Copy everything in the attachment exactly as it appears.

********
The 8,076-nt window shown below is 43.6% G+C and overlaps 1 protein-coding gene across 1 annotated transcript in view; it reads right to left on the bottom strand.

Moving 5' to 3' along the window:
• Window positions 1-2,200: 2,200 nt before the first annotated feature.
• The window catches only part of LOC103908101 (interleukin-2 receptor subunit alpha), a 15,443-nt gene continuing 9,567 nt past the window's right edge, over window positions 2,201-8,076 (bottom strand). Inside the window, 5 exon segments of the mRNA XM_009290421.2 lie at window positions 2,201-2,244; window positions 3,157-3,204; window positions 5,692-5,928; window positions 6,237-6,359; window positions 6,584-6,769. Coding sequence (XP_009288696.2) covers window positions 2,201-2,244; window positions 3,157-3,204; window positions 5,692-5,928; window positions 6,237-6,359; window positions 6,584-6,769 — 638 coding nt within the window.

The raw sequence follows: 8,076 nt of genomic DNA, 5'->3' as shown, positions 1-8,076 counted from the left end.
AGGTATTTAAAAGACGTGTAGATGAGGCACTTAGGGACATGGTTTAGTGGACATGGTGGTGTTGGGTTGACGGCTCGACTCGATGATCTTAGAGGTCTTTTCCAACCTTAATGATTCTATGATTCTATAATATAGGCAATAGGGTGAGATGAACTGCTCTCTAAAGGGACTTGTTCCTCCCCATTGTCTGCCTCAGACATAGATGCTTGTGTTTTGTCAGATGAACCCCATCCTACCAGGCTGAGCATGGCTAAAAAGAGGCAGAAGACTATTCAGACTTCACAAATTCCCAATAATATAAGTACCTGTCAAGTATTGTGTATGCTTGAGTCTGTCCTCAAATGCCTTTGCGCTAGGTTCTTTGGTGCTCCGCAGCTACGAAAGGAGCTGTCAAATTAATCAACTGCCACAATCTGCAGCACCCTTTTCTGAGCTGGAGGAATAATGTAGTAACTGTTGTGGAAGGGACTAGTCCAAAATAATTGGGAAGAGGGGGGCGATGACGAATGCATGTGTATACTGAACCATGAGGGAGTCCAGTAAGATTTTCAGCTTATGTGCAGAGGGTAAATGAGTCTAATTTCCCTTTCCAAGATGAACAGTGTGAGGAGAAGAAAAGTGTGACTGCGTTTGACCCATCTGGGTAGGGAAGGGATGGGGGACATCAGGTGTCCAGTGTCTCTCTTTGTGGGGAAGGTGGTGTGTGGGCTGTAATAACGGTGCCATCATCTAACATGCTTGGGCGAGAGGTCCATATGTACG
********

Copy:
The 8,076-nt window shown below is 43.6% G+C and overlaps 1 protein-coding gene across 1 annotated transcript in view; it reads right to left on the bottom strand.

Moving 5' to 3' along the window:
• Window positions 1-2,200: 2,200 nt before the first annotated feature.
• The window catches only part of LOC103908101 (interleukin-2 receptor subunit alpha), a 15,443-nt gene continuing 9,567 nt past the window's right edge, over window positions 2,201-8,076 (bottom strand). Inside the window, 5 exon segments of the mRNA XM_009290421.2 lie at window positions 2,201-2,244; window positions 3,157-3,204; window positions 5,692-5,928; window positions 6,237-6,359; window positions 6,584-6,769. Coding sequence (XP_009288696.2) covers window positions 2,201-2,244; window positions 3,157-3,204; window positions 5,692-5,928; window positions 6,237-6,359; window positions 6,584-6,769 — 638 coding nt within the window.

The raw sequence follows: 8,076 nt of genomic DNA, 5'->3' as shown, positions 1-8,076 counted from the left end.
AGGTATTTAAAAGACGTGTAGATGAGGCACTTAGGGACATGGTTTAGTGGACATGGTGGTGTTGGGTTGACGGCTCGACTCGATGATCTTAGAGGTCTTTTCCAACCTTAATGATTCTATGATTCTATAATATAGGCAATAGGGTGAGATGAACTGCTCTCTAAAGGGACTTGTTCCTCCCCATTGTCTGCCTCAGACATAGATGCTTGTGTTTTGTCAGATGAACCCCATCCTACCAGGCTGAGCATGGCTAAAAAGAGGCAGAAGACTATTCAGACTTCACAAATTCCCAATAATATAAGTACCTGTCAAGTATTGTGTATGCTTGAGTCTGTCCTCAAATGCCTTTGCGCTAGGTTCTTTGGTGCTCCGCAGCTACGAAAGGAGCTGTCAAATTAATCAACTGCCACAATCTGCAGCACCCTTTTCTGAGCTGGAGGAATAATGTAGTAACTGTTGTGGAAGGGACTAGTCCAAAATAATTGGGAAGAGGGGGGCGATGACGAATGCATGTGTATACTGAACCATGAGGGAGTCCAGTAAGATTTTCAGCTTATGTGCAGAGGGTAAATGAGTCTAATTTCCCTTTCCAAGATGAACAGTGTGAGGAGAAGAAAAGTGTGACTGCGTTTGACCCATCTGGGTAGGGAAGGGATGGGGGACATCAGGTGTCCAGTGTCTCTCTTTGTGGGGAAGGTGGTGTGTGGGCTGTAATAACGGTGCCATCATCTAACATGCTTGGGCGAGAGGTCCATATGTACG